In SysBiomics database population phase, gene data such as chromosome localization and exon composition of each of the splicing variants are imported from Entrez Gene [1] and NCBI Map Viewer [30]. Main protein information is provided by the major protein universal resource Uniprot[31]. Protein-protein and protein-DNA interactions information is taken from the Database of Interacting Proteins DIP[3], BIND[4], the Human Protein Reference Database HPRD[5], the Molecular INTeraction database MINT[7], Intact[8] and BioGrid[6]. Information on genes/proteins molecular function, biological processes and cellular component is imported from the Gene Ontology project [32]; while information on biochemical pathways is taken from KEGG [33]. Additional information includes links to databases OMIM[34], Unigene[35], PDB, Refseq[36], PFAM[37] and Pubmed[38].

In order to integrate all this data, SysBiomics creates an identifier translation table. This table maps common unambiguous gene and protein identifiers from EntrezGene, RefSeq, UniGene, GenBank and Uniprot into a unique internal identifier. All genes and protein poses at least one unambiguous identifier. The main source of ambiguity was gene aliases. There were a total of 5365 genes human genes with at least one redundant alias. For example, VH was an alias found in 36 different genes while GPCR was associated to 15. All this ambiguous identifiers were discarded in the identification process.

The data integration process gets gene/protein information from external sources and stores it in terms of a SysBiomics's unique identifier. The translation table includes different type of the most commonly used identifiers (see table 1 for a full list) which are used for the identification of the input list and for the mapping different data sources. The update of SysBiomics is performed quarterly with the more recent versions of the source databases.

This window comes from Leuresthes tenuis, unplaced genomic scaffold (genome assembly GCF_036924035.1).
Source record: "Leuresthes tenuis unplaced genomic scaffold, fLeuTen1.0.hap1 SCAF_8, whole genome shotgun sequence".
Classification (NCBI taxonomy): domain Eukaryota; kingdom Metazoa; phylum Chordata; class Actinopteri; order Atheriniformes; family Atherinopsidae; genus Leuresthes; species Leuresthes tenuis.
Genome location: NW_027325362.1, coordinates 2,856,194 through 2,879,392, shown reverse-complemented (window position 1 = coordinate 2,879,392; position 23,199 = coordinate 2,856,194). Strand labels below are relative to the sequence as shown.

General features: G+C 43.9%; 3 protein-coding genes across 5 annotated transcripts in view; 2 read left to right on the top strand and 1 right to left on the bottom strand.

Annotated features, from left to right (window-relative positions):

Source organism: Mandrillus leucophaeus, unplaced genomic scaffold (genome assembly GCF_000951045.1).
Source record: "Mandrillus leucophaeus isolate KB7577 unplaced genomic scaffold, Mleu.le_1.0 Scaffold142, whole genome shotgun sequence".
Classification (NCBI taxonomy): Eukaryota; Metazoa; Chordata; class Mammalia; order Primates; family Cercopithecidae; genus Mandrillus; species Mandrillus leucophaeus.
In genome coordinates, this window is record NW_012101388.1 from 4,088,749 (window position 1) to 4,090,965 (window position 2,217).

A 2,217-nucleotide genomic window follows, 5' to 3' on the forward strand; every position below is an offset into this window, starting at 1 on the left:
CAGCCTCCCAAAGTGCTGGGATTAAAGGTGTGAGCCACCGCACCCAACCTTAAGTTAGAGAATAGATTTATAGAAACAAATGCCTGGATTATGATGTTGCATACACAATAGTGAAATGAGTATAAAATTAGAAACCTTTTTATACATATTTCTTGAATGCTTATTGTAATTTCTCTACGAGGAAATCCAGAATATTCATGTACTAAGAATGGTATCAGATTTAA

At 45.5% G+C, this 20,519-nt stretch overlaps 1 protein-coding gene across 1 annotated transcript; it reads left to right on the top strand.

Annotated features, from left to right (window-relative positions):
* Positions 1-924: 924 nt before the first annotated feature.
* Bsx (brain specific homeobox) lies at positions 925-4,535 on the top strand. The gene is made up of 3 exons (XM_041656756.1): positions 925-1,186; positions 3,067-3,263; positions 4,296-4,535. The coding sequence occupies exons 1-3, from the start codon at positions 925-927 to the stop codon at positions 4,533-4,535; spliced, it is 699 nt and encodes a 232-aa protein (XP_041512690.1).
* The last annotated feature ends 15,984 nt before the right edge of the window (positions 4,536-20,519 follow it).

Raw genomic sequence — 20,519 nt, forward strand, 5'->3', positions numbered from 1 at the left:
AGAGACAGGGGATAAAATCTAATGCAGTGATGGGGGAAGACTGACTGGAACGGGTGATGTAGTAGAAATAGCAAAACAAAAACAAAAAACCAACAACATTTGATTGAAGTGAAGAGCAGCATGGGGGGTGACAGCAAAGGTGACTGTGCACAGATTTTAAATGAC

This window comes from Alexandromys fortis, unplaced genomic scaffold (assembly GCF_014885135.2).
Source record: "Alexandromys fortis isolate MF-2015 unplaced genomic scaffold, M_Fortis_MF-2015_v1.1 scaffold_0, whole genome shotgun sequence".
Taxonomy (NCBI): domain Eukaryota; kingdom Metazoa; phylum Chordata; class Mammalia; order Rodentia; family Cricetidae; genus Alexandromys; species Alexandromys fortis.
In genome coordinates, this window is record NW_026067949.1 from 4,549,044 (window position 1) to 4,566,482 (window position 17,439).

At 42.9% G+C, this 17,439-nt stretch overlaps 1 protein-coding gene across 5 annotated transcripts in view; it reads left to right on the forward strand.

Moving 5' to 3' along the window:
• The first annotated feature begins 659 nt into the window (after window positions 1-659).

Table 1 Types of identified supported by BisoGenet

The BisoGenet Server

The server subsystem (middle tier) provides the functionality for building networks. At server startup a single instance of a supergraph is created from the data contained in the SysBiomics. The supergraph is shared by all processing threads. This structure allows converting network construction queries into graph-based search operations. All genes and proteins of SysBiomics are represented by nodes in this graph. Genes are connected to the proteins they code for by an edge representing a coding relation. Each protein is connected to those proteins it interacts with by an edge representing a protein-protein interaction. And finally each protein is connected to genes it interact with, this edge represent a Protein-DNA interaction that occurs between the protein and a DNA sequence contained in the gene promoter.

The network building process consists of three steps: first, with the assistance of SysBiomics services each identifier from the input list is internally mapped to nodes in the supergraph (seed nodes). The mapped nodes represent the initial seed. In a second step, the network is expanded by interconnecting the seed nodes and adding nodes and edges from the super-graph, according to the source selection and expansion criteria stated in the query. In a third stage, certain information on the genes/proteins and the functional relations represented in the expanded graph are expressed in XML format. Finally this result is compressed and sent to the client.

The BisoGenet server was developed using J2EE technologies. However, due to performance and memory use optimization concerns, the core functionality of the service was implemented in C++ and built into native code. This server functionality was exposed through the wide-spread, platform-independent web services technology, using the Apache Axis Web service framework.